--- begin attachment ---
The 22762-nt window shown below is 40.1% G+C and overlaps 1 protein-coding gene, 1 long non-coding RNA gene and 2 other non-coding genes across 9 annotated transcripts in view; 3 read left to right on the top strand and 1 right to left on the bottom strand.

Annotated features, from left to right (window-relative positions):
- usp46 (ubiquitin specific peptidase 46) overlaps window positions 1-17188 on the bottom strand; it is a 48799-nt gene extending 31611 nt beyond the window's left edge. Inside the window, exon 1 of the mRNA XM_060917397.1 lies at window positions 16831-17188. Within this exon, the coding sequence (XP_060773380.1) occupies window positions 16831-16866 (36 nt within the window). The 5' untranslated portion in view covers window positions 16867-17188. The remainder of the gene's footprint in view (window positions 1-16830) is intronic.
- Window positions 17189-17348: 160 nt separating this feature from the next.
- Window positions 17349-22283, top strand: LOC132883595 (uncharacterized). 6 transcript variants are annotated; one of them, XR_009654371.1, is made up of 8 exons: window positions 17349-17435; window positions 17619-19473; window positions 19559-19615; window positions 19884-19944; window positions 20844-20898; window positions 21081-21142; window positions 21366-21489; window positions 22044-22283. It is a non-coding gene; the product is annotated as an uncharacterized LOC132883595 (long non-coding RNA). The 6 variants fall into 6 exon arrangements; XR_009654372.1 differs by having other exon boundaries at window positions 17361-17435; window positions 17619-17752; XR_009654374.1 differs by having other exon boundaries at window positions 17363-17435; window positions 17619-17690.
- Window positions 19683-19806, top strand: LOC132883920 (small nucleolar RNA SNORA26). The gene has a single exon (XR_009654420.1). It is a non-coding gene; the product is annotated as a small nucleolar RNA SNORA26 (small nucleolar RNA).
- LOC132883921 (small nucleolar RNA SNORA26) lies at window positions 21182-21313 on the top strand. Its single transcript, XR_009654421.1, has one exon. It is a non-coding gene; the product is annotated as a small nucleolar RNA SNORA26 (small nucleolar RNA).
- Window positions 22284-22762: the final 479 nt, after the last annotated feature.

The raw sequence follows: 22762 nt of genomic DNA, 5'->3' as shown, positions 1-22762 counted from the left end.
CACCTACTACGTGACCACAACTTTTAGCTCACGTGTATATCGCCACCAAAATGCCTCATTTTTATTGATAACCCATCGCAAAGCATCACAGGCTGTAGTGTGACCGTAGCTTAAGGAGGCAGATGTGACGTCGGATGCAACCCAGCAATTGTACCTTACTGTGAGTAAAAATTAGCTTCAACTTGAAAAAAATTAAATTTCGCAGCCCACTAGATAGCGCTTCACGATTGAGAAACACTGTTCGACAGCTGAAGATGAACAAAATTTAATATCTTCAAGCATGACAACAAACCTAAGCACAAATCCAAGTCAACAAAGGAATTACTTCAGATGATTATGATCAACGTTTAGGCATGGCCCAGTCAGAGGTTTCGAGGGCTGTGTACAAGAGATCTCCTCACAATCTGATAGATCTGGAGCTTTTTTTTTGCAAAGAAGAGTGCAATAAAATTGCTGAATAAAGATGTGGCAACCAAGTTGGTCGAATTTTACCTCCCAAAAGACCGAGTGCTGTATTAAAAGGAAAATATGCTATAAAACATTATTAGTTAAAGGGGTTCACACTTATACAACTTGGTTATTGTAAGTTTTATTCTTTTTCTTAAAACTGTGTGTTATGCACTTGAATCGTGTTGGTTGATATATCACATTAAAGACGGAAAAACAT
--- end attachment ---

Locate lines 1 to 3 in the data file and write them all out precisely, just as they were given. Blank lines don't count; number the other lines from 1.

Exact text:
The 22762-nt window shown below is 40.1% G+C and overlaps 1 protein-coding gene, 1 long non-coding RNA gene and 2 other non-coding genes across 9 annotated transcripts in view; 3 read left to right on the top strand and 1 right to left on the bottom strand.

Annotated features, from left to right (window-relative positions):
- usp46 (ubiquitin specific peptidase 46) overlaps window positions 1-17188 on the bottom strand; it is a 48799-nt gene extending 31611 nt beyond the window's left edge. Inside the window, exon 1 of the mRNA XM_060917397.1 lies at window positions 16831-17188. Within this exon, the coding sequence (XP_060773380.1) occupies window positions 16831-16866 (36 nt within the window). The 5' untranslated portion in view covers window positions 16867-17188. The remainder of the gene's footprint in view (window positions 1-16830) is intronic.